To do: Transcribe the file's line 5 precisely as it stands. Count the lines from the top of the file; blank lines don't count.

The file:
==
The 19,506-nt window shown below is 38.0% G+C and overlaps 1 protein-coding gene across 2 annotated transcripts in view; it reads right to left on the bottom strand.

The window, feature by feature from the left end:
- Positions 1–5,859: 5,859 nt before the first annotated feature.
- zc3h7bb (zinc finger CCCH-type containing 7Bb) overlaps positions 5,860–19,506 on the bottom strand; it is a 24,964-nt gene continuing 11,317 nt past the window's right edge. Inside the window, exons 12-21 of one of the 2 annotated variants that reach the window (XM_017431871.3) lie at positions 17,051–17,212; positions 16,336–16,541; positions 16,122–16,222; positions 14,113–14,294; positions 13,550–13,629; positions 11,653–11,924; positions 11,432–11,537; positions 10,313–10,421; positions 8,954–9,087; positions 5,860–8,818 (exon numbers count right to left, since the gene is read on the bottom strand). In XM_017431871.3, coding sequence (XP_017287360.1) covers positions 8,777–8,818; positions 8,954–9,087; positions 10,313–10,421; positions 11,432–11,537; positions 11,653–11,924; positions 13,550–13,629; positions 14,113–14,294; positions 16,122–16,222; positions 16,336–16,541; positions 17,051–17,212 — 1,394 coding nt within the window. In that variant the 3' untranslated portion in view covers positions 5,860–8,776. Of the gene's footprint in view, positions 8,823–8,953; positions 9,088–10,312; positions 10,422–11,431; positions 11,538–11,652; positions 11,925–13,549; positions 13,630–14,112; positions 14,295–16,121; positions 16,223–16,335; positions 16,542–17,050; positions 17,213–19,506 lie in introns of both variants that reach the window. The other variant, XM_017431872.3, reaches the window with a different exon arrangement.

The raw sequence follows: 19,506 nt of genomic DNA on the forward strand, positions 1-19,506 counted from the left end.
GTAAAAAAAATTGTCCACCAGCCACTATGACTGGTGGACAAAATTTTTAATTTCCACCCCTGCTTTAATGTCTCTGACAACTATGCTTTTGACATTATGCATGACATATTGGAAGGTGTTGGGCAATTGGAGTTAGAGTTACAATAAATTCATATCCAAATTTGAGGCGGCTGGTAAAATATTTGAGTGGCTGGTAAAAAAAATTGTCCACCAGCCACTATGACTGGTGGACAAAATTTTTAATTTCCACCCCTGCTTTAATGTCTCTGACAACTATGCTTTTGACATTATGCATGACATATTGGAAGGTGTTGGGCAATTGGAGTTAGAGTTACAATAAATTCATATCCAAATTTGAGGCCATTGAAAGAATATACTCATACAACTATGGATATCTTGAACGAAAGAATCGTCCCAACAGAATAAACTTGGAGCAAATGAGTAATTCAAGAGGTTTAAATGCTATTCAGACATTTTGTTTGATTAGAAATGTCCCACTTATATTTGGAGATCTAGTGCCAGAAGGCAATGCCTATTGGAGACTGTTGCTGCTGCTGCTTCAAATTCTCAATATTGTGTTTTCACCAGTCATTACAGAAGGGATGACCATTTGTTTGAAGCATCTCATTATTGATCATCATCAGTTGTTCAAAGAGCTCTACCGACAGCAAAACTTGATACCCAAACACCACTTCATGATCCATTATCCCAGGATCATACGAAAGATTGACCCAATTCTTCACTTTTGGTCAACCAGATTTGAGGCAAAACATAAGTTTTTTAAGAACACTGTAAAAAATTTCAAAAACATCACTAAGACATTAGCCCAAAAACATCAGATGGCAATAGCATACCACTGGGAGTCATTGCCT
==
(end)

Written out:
The raw sequence follows: 19,506 nt of genomic DNA on the forward strand, positions 1-19,506 counted from the left end.